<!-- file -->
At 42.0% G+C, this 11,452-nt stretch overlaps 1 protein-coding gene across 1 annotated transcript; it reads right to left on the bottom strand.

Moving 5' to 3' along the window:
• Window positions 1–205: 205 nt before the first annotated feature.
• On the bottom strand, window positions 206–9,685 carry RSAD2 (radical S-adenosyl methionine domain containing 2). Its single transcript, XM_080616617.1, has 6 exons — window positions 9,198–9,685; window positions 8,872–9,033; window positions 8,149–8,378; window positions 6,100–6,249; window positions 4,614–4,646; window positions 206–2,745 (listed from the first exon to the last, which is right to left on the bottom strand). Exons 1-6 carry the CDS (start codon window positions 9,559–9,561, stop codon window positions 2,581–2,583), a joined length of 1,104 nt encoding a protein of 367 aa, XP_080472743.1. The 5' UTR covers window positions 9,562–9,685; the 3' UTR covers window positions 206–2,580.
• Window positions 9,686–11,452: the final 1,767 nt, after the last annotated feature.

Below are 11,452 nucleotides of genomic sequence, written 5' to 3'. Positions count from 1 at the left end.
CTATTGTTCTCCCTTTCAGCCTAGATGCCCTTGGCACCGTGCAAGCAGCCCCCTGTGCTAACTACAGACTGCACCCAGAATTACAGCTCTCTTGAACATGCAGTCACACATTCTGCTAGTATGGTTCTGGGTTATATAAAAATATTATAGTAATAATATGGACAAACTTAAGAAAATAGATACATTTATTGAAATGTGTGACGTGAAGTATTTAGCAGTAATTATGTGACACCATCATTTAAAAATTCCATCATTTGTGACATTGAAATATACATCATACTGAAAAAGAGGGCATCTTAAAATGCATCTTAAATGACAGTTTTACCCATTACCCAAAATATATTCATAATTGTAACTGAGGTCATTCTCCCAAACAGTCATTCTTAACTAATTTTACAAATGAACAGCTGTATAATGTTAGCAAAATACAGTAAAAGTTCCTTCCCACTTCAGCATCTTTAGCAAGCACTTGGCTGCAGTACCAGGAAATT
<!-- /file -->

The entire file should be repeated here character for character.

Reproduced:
At 42.0% G+C, this 11,452-nt stretch overlaps 1 protein-coding gene across 1 annotated transcript; it reads right to left on the bottom strand.

Moving 5' to 3' along the window:
• Window positions 1–205: 205 nt before the first annotated feature.
• On the bottom strand, window positions 206–9,685 carry RSAD2 (radical S-adenosyl methionine domain containing 2). Its single transcript, XM_080616617.1, has 6 exons — window positions 9,198–9,685; window positions 8,872–9,033; window positions 8,149–8,378; window positions 6,100–6,249; window positions 4,614–4,646; window positions 206–2,745 (listed from the first exon to the last, which is right to left on the bottom strand). Exons 1-6 carry the CDS (start codon window positions 9,559–9,561, stop codon window positions 2,581–2,583), a joined length of 1,104 nt encoding a protein of 367 aa, XP_080472743.1. The 5' UTR covers window positions 9,562–9,685; the 3' UTR covers window positions 206–2,580.
• Window positions 9,686–11,452: the final 1,767 nt, after the last annotated feature.

Below are 11,452 nucleotides of genomic sequence, written 5' to 3'. Positions count from 1 at the left end.
CTATTGTTCTCCCTTTCAGCCTAGATGCCCTTGGCACCGTGCAAGCAGCCCCCTGTGCTAACTACAGACTGCACCCAGAATTACAGCTCTCTTGAACATGCAGTCACACATTCTGCTAGTATGGTTCTGGGTTATATAAAAATATTATAGTAATAATATGGACAAACTTAAGAAAATAGATACATTTATTGAAATGTGTGACGTGAAGTATTTAGCAGTAATTATGTGACACCATCATTTAAAAATTCCATCATTTGTGACATTGAAATATACATCATACTGAAAAAGAGGGCATCTTAAAATGCATCTTAAATGACAGTTTTACCCATTACCCAAAATATATTCATAATTGTAACTGAGGTCATTCTCCCAAACAGTCATTCTTAACTAATTTTACAAATGAACAGCTGTATAATGTTAGCAAAATACAGTAAAAGTTCCTTCCCACTTCAGCATCTTTAGCAAGCACTTGGCTGCAGTACCAGGAAATT